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For nearly one billion disabled people, shopping for clothes can be a challenging experience.
Many nights I’ve stood in front of my closet, thumbing through hanger after hanger, only to step away discouraged. “Ugh, I have nothing to wear,” I’ll huff in disgust. Perhaps many of you can relate? You know that mounting frustration that eventually reaches a boiling point and sends you into shopper mode in search of something to wear. More often than not, whether it’s in stores or online, I’ll find something to alleviate my sartorial disgust. It could be cool pants, a pretty blouse, killer shoes—or all the above. I become fashion happy again. Mission accomplished!
But what about the one billion disabled people—15 percent of the world’s population—who find shopping for clothes to be a far more challenging, frustrating and, too often, fruitless endeavor? For too long, this demographic has been faced with that “nothing to wear” disgust due to a very limited selection. Many have no choice but to custom order clothes or have them tailored, which can be both timely and expensive. Others just make do with ill-fitting, uncomfortable and unflattering garments. In fact, the whole process the disabled community goes through to shop for clothes drains away the joy a new outfit should provide—the ability to make the wearer feel and look good. When a person, especially a child, feels great about what they’re wearing it’s empowering. It helps to build self-esteem. Why should they miss out on the positive side of fashion? Why should the parents of these children not have the same breadth of options or experience the joy in buying adorable kids’ clothing?
Beyond just doing the right thing, the category presents enormous sales potential. The apparel needs of people with disabilities and chronic disease could reach $288.7 billion globally this year and grow to $349.9 billion in four years, according to a report by Coresight Research. The study indicates the category will hit $47.3 billion in the U.S. alone this year, and it’s forecasted to expand to $54.8 billion by 2023. The growth, led by an aging population and people living longer thanks to advancements in medical care, coupled with increased awareness, is why a handful of brands have begun to answer the call.
It was evident at the Runway of Dreams’ category-specific adaptive apparel fashion show held during New York Fashion Week last month. The event, appropriately titled Fashion Revolution 2019, was held at Cipriani 42nd Street. The sold-out venue showcased models of all ages and abilities, sporting adaptive clothing by Tommy Hilfiger, Zappos and Kohl’s. Many key Spring ’20 trends were on display featuring subtle modifications, like one-handed zippers, adjustable waistbands and easy closures to ensure wearers comfort, autonomy and style. It was an impressive display of high function and fashion uniting on the runway. What’s more, it showed the adaptive apparel category has (finally) arrived.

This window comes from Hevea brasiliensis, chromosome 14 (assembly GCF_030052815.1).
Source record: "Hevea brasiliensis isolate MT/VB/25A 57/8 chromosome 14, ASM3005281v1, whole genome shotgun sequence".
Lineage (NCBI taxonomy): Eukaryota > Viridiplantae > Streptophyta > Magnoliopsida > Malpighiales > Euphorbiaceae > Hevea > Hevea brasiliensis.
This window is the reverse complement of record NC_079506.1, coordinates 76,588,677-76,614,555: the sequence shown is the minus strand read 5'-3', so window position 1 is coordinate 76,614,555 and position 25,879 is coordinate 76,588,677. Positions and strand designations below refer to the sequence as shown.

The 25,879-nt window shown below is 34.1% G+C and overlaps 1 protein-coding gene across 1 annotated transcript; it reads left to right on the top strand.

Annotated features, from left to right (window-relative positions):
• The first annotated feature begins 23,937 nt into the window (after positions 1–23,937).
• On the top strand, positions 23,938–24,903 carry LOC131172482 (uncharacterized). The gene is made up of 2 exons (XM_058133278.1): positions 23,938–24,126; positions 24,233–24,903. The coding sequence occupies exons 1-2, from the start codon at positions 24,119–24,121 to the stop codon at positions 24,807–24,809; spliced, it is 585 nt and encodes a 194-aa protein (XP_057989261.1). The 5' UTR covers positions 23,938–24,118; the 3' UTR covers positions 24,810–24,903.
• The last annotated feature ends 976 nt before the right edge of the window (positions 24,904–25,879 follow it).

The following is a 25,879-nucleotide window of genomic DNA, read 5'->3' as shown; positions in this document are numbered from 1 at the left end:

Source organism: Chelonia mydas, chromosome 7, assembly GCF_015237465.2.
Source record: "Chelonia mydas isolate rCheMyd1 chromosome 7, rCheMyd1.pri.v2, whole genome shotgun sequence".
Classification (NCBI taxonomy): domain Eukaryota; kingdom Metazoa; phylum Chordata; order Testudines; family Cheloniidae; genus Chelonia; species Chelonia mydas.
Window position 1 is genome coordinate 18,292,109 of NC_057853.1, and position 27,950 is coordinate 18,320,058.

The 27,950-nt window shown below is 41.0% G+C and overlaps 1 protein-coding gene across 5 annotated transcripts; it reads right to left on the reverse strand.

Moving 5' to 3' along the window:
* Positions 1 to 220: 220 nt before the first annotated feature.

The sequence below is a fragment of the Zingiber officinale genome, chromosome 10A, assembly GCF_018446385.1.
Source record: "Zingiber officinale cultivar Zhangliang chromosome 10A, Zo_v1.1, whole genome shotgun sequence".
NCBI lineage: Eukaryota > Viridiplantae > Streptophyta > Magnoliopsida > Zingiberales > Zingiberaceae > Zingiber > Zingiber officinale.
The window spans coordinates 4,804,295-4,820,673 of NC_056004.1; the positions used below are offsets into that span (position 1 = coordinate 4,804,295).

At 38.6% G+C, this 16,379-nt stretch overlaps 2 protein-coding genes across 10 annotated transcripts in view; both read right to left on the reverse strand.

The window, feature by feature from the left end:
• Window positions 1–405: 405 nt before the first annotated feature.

Lynn Husum, co-founder of Appaman, was so inspired by a Runway of Dreams fashion show she attended last spring that her company got straight to work on an adaptive apparel collection. Highlights include simple adjustments like removing tags as well as more complicated measures such as adding seam allowances and strategically placed hook-and-eye closures to accommodate braces and other medical devices. (See p. 6 for more details.) The collection will make its debut for Spring ’20. Available via the company’s website and on Zappos Adaptive at the start, Husum’s aim is to get the conversation started and then expand the collection as well as distribution beginning next fall. It helps, she adds, that Appaman’s factory partner is “very excited” about the category extension, and the company was able to negotiate pricing to match its other collections. It’s also one of those rare cases where she welcomes competition. Husum’s reasoning: The market is still woefully underserved and more brands entering the mix will expand offerings for consumers and enable more retailers to devote attention to the category.
I couldn’t agree more. Inclusivity regarding race, gender and sexual orientation has come to the forefront of our society and there’s no reason why people with disabilities shouldn’t be a part of this great awakening. Just as our industry has embraced gender neutral clothing and juvenile products, adaptive apparel deserves attention. It’s a category that isn’t gender specific, spans dress to casual and doesn’t have any age or size restrictions. The demand is broader and potentially greater than many other established categories. It’s also compatible with in-store and online shopping formats—one channel won’t necessarily cannibalize the other. What’s not to be intrigued by?
In addition to those factors fueling the category’s potential viability going forward, Runway of Dreams founder Mindy Scheier offers a straightforward hypothesis: “You need to look at your inventory and ask yourself, ‘Who is not in the room?’” For too long, people with disabilities, young and old, have been on the outside looking in when it comes to fashion. The time has come to let them join the party. Welcome!